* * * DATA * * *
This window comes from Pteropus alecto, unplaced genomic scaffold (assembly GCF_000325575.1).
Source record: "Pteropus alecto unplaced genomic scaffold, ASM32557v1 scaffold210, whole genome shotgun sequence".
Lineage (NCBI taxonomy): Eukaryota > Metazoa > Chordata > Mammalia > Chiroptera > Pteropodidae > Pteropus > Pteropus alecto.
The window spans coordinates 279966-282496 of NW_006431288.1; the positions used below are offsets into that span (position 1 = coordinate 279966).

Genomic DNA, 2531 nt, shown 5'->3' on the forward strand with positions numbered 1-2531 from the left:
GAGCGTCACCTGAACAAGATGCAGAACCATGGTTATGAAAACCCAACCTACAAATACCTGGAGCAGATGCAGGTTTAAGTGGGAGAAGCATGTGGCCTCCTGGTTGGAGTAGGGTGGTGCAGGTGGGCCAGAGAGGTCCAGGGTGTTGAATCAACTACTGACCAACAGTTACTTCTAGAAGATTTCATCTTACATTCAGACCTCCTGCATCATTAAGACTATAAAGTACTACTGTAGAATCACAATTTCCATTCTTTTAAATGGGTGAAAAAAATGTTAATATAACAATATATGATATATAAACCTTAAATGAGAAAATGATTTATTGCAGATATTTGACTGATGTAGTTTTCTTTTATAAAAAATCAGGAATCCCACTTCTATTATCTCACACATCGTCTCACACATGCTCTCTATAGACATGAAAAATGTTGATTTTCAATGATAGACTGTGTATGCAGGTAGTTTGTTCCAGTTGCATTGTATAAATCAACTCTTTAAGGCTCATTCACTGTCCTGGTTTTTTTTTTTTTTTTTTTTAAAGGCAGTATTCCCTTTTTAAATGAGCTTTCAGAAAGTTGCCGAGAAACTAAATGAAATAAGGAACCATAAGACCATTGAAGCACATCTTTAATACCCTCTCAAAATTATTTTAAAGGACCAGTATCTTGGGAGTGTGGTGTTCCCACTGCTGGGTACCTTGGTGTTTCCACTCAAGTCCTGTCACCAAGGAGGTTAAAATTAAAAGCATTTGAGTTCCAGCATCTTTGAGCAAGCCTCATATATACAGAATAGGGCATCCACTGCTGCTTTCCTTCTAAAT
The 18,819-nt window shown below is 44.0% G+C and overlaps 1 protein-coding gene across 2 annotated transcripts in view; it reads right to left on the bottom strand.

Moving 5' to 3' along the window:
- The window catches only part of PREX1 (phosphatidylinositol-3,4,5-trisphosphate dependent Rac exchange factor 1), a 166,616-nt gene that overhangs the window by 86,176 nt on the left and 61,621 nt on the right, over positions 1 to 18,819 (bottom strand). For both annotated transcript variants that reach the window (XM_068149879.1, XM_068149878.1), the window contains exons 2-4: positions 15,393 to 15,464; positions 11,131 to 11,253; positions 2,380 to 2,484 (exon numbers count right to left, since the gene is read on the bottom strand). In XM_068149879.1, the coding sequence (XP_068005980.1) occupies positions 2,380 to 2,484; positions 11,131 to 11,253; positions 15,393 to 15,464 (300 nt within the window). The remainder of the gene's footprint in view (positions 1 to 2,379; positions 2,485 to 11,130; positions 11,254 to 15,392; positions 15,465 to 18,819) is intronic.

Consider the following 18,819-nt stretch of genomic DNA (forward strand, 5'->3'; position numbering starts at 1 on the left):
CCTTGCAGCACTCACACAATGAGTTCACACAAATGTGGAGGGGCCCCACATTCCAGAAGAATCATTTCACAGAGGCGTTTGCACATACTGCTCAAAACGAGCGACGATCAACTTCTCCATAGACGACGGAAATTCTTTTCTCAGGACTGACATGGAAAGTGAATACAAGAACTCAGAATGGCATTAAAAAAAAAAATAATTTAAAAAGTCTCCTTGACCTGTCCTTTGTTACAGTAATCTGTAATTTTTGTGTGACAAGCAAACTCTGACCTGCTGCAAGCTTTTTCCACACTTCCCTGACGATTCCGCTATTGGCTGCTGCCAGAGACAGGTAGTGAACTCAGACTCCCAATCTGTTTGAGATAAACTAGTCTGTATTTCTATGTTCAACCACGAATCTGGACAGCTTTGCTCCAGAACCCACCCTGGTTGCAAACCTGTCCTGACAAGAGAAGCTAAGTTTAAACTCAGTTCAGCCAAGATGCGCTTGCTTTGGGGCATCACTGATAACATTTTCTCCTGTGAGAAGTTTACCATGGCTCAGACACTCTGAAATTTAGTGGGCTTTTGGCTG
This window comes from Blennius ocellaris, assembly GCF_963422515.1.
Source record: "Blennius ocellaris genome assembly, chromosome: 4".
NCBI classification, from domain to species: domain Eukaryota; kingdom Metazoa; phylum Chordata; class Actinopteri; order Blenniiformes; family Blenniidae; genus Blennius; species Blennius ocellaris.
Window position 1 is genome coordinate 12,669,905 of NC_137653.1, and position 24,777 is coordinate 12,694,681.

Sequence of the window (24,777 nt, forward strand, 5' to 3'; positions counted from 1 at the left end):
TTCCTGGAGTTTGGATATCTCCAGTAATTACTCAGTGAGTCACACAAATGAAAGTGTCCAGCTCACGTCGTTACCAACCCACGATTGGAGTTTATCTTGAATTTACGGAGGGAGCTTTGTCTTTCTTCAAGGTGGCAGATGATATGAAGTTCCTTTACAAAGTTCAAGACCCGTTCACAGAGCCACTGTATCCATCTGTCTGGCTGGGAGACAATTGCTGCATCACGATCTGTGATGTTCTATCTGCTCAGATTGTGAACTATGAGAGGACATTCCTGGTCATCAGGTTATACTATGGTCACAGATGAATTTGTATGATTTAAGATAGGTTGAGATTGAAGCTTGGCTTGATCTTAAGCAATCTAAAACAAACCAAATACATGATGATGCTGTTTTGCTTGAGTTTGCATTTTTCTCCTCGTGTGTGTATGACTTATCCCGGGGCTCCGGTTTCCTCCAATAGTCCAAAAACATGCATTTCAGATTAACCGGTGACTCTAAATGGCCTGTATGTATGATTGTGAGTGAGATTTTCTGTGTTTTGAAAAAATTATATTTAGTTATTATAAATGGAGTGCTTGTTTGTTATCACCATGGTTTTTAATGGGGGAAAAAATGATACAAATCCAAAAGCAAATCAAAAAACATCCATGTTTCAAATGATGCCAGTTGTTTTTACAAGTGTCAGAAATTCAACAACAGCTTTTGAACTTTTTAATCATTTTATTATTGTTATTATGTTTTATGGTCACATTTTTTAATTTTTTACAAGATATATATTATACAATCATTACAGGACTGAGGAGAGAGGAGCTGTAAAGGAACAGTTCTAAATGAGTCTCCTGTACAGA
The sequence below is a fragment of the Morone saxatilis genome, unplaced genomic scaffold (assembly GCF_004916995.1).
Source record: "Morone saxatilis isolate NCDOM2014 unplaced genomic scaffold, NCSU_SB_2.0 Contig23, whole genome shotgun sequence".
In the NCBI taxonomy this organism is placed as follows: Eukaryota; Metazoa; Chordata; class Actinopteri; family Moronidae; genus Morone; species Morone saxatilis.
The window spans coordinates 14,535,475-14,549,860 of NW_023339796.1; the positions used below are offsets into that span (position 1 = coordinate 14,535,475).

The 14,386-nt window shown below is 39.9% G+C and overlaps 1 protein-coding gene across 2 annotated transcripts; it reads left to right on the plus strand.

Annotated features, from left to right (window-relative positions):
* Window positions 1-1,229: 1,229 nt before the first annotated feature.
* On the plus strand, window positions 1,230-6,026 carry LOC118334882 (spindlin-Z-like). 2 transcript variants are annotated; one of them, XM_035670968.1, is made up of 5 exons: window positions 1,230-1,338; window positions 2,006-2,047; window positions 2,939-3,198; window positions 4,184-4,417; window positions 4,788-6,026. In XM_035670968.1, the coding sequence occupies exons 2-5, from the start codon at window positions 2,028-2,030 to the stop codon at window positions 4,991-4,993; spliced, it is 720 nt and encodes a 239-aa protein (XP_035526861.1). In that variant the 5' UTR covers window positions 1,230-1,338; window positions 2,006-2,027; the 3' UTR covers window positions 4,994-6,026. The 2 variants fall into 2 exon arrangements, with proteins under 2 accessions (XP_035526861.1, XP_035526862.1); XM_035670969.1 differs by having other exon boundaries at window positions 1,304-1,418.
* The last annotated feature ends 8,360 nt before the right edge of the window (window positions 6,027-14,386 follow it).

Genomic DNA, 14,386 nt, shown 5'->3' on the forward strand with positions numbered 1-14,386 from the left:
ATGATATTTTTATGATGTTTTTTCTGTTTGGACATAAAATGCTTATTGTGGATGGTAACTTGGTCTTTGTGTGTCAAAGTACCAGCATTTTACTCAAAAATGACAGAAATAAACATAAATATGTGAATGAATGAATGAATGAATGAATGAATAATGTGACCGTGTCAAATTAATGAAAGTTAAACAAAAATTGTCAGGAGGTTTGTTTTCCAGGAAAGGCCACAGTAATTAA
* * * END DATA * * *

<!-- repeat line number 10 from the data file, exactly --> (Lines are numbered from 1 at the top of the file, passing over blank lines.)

Consider the following 18,819-nt stretch of genomic DNA (forward strand, 5'->3'; position numbering starts at 1 on the left):